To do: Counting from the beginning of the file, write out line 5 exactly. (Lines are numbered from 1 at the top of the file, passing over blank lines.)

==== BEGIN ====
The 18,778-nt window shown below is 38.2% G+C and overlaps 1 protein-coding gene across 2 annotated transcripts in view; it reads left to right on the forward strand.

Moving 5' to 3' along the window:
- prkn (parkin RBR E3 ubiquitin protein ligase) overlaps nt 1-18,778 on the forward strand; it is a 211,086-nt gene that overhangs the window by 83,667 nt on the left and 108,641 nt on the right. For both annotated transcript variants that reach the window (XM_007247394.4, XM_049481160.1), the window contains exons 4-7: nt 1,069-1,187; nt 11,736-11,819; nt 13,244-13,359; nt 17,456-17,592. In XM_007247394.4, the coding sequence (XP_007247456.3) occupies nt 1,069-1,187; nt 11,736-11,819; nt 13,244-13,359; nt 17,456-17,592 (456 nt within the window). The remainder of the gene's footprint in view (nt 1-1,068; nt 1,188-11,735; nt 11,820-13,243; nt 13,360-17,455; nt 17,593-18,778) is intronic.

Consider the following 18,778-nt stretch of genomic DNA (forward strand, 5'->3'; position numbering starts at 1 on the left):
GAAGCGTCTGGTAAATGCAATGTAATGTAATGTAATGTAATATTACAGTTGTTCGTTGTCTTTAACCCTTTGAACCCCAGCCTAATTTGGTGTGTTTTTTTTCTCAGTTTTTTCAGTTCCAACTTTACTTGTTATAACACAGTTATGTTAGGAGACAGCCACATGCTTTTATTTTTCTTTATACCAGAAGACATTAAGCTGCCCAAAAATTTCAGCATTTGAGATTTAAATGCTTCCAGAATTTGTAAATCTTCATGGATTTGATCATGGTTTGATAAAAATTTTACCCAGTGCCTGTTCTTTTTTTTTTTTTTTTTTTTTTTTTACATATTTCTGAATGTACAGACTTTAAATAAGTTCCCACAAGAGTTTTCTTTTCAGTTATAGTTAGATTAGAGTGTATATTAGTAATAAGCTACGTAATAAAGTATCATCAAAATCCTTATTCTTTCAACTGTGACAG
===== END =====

GAAGCGTCTGGTAAATGCAATGTAATGTAATGTAATGTAATATTACAGTTGTTCGTTGTCTTTAACCCTTTGAACCCCAGCCTAATTTGGTGTGTTTTTTTTCTCAGTTTTTTCAGTTCCAACTTTACTTGTTATAACACAGTTATGTTAGGAGACAGCCACATGCTTTTATTTTTCTTTATACCAGAAGACATTAAGCTGCCCAAAAATTTCAGCATTTGAGATTTAAATGCTTCCAGAATTTGTAAATCTTCATGGATTTGATCATGGTTTGATAAAAATTTTACCCAGTGCCTGTTCTTTTTTTTTTTTTTTTTTTTTTTTTACATATTTCTGAATGTACAGACTTTAAATAAGTTCCCACAAGAGTTTTCTTTTCAGTTATAGTTAGATTAGAGTGTATATTAGTAATAAGCTACGTAATAAAGTATCATCAAAATCCTTATTCTTTCAACTGTGACAG